Nevertheless, the can is open! I celebrate, hooting and hollering in the kitchen, declaring my caveman-like victory over the modern technology of the 19th Century, scraping gleefully with my spoon to retrieve every last drop of the precious puree. But we are entertaining guests, the pot on the stovetop is deep, and the sauce does not come close to filling it.

Only when I finish my scraping do I glance sideways. I take a deep breath, wipe the sauce from my wounds, and steel myself for the ensuing battle with the second can of sauce.

© 2012 Mark Feggeler

Friday, November 2, 2012

A Nerd Rambles About Star Wars

A long, long time ago in a theater far, far away, I watched the first Star Wars movie and was enthralled. Not quite so long ago as that, in a movie theater just a few miles away, I watched the fourth Star Wars movie and was thoroughly unimpressed.

Why the different reaction? Two reasons: (1) George Lucas; (2) CGI.

Let's start with CGI.

Computerized artistry in films can be remarkable when applied with a deft hand and only when it is needed. CGI becomes problematic when it is used for no other reason than the producers can afford it. In the first three movies, the actors might have been acting against people in crazy masks and costumes, but at least they were acting. In the second set of films, the actors were largely delivering dialogue to imaginary creatures that would be added later by some guy at a computer, and their performances come off like they were delivering their lines to propped up brooms.

But the biggest problem, in my estimation, was George Lucas didn't understand why most people loved the original films. Somehow, somewhere, at some point between the 1970s and the 1990s, Lucas forgot how to make a movie that is fun to watch.

Visually stunning? Yes.

Epic? Yes.

Fun? No.

There was a swashbuckling, space pirate, nerdy machismo to the orginal films that was nowhere to be found in the prequels that followed. You couldn't help getting caught up in the action of the first three movies when everyone looked like they were having such a great time. The cast of the more recent movies all looked like they had volunteered for experimental proctological exams.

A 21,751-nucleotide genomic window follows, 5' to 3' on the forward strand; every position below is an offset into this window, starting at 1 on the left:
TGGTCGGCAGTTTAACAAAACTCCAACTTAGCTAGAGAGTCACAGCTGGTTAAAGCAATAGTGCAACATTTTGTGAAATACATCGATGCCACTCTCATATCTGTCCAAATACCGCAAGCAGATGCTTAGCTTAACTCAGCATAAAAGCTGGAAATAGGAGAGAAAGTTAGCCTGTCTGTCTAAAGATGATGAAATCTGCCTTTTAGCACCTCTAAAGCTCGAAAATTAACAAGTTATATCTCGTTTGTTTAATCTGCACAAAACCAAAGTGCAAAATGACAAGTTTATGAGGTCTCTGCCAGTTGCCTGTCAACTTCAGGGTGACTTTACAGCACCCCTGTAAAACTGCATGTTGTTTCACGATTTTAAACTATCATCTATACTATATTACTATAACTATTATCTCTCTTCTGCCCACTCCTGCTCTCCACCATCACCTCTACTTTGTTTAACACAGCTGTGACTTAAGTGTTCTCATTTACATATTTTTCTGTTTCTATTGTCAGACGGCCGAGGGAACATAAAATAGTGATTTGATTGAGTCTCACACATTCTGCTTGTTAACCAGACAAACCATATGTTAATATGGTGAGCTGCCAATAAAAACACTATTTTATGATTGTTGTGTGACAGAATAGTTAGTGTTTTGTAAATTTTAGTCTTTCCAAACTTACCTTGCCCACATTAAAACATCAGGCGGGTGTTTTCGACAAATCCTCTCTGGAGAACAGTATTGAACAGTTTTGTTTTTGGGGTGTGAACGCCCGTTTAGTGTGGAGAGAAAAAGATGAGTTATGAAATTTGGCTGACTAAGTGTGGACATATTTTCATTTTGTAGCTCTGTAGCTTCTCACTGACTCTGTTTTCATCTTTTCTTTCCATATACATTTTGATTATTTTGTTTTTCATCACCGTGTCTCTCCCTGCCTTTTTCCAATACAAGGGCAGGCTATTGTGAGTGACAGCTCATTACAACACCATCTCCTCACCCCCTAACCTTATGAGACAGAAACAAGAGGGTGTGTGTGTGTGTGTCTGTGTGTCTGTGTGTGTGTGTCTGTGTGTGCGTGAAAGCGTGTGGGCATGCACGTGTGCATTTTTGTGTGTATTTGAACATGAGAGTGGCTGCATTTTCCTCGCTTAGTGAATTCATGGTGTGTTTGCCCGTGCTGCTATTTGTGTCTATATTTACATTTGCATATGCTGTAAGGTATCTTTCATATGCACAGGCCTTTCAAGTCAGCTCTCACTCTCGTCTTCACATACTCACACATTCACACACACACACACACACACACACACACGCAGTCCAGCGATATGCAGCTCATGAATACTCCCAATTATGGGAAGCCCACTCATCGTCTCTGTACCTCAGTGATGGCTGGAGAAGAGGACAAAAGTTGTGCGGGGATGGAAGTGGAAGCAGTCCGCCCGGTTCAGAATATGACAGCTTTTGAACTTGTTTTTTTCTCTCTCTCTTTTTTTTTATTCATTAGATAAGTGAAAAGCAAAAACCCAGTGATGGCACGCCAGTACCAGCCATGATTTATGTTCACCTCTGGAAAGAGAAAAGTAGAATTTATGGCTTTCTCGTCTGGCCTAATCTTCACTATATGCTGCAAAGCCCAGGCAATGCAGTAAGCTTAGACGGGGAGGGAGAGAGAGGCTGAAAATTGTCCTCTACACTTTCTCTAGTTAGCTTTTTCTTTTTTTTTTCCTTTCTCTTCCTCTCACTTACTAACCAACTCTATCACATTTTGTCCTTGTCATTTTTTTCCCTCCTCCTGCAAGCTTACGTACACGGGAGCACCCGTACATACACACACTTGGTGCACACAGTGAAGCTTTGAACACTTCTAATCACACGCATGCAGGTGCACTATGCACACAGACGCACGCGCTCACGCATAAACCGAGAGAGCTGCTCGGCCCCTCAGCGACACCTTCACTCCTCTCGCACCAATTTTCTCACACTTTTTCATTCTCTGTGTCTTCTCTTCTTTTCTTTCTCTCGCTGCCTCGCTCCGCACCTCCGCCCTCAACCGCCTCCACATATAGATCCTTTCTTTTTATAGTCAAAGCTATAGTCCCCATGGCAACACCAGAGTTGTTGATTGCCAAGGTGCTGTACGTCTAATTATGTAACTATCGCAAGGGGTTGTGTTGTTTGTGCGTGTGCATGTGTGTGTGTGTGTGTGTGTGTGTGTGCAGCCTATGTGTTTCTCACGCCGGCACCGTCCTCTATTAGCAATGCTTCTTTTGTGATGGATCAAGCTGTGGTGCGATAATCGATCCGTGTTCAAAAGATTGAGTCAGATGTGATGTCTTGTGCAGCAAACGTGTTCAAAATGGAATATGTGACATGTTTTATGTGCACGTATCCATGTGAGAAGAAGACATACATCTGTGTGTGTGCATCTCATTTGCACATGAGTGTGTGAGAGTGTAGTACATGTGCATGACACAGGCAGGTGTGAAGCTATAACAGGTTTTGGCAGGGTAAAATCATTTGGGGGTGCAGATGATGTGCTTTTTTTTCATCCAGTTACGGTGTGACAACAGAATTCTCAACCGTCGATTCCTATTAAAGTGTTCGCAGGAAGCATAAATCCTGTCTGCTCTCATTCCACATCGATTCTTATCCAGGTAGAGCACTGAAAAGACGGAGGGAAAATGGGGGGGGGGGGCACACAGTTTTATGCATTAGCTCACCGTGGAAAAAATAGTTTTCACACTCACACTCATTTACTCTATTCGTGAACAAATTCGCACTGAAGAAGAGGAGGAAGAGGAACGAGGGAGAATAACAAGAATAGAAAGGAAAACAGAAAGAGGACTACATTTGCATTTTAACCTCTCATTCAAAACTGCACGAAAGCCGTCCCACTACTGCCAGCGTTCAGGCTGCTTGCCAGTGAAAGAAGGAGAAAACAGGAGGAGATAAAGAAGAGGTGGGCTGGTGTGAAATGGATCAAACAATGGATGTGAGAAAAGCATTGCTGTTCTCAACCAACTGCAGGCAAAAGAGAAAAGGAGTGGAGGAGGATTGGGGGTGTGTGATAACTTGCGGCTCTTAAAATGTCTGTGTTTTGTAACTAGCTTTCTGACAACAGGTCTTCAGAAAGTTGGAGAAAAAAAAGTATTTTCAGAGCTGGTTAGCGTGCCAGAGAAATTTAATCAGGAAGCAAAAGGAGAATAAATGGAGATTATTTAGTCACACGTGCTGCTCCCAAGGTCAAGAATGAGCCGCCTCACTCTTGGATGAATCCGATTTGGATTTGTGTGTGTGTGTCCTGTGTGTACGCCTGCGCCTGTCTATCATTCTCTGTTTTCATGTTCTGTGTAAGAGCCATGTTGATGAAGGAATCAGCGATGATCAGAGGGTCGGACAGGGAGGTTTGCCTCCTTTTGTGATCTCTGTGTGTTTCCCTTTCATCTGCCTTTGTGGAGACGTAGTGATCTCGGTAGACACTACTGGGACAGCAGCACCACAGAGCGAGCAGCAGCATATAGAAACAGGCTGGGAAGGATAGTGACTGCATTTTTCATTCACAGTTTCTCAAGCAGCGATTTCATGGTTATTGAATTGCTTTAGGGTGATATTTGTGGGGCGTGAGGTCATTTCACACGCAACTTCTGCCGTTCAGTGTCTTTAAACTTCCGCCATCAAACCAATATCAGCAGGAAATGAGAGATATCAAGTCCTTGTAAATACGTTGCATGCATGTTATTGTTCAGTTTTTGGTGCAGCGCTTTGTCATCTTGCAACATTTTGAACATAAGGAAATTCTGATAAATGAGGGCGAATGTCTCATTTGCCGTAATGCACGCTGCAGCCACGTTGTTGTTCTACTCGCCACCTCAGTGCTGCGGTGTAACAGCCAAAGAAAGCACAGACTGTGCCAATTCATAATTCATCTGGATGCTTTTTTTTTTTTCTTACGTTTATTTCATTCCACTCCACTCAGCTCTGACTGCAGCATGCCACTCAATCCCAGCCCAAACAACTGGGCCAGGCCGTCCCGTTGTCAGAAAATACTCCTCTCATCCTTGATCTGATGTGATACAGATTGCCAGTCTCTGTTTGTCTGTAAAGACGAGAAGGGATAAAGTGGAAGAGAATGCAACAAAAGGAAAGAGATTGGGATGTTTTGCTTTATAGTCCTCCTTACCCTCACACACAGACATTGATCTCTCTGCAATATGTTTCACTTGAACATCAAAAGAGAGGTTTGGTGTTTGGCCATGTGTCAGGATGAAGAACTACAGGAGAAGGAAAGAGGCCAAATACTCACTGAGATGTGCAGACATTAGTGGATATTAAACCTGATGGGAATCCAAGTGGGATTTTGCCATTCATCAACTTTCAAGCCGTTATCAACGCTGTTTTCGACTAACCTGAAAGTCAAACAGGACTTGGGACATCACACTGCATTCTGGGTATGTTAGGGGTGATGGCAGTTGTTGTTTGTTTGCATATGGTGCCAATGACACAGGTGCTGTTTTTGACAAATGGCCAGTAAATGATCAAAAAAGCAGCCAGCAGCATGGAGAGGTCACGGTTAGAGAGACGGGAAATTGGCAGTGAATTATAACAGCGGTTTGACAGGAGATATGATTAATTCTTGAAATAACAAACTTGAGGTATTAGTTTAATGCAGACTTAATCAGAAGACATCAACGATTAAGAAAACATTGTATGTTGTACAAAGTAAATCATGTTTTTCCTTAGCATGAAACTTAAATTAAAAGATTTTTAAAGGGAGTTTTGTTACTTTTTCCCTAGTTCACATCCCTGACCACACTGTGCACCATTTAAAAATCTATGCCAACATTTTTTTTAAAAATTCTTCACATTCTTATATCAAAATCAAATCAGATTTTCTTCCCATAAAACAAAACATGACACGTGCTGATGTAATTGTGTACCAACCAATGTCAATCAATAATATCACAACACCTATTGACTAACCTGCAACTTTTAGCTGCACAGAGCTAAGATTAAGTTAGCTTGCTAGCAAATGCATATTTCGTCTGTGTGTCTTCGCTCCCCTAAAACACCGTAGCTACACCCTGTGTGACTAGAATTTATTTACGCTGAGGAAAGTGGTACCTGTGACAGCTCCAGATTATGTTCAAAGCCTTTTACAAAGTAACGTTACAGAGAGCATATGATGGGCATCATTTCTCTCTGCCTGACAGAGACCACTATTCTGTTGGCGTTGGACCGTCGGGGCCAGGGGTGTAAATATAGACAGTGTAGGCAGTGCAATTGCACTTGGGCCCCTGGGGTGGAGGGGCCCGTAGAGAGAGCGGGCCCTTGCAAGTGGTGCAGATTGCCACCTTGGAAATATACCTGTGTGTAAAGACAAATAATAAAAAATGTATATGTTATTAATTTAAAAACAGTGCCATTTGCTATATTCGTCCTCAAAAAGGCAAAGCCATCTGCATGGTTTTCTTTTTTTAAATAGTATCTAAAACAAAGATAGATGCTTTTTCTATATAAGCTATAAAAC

The same exact problem befell the last installment of the Indiana Jones franchise. It was loaded with CGI effects instead of the in-person stunts and complex sets we loved so much from the original films, and the actors were left dangling in the wind (or in the CGI trees with CGI monkeys) with crappy dialogue and wasted opportunities for developing their characters. I feared Harrison Ford had forgotten how to be interesting, but have since seen him in films in which he disproves this fear. Therefore, the fault must lie with Lucas and and his partner in crime Steven Spielberg. As one online reviewer wrote at the time: "George Lucas pooped on my childhood again."

So, when it was announced this week that Disney is buying Lucasfilms and the rights to Star Wars and Indiana Jones, among other holdings, I was thrilled. Oh, sure, the good folks at Disney have been responsbile fror some of the most notorious stinkers over the years, but with the influx of Pixar leadership the prospect of quality output is stronger than ever. And the sad truth is Disney really couldn't do any worse a job on the proposed new Star Wars movies than Lucas did on the last three.

Here's hoping...

© 2012 Mark Feggeler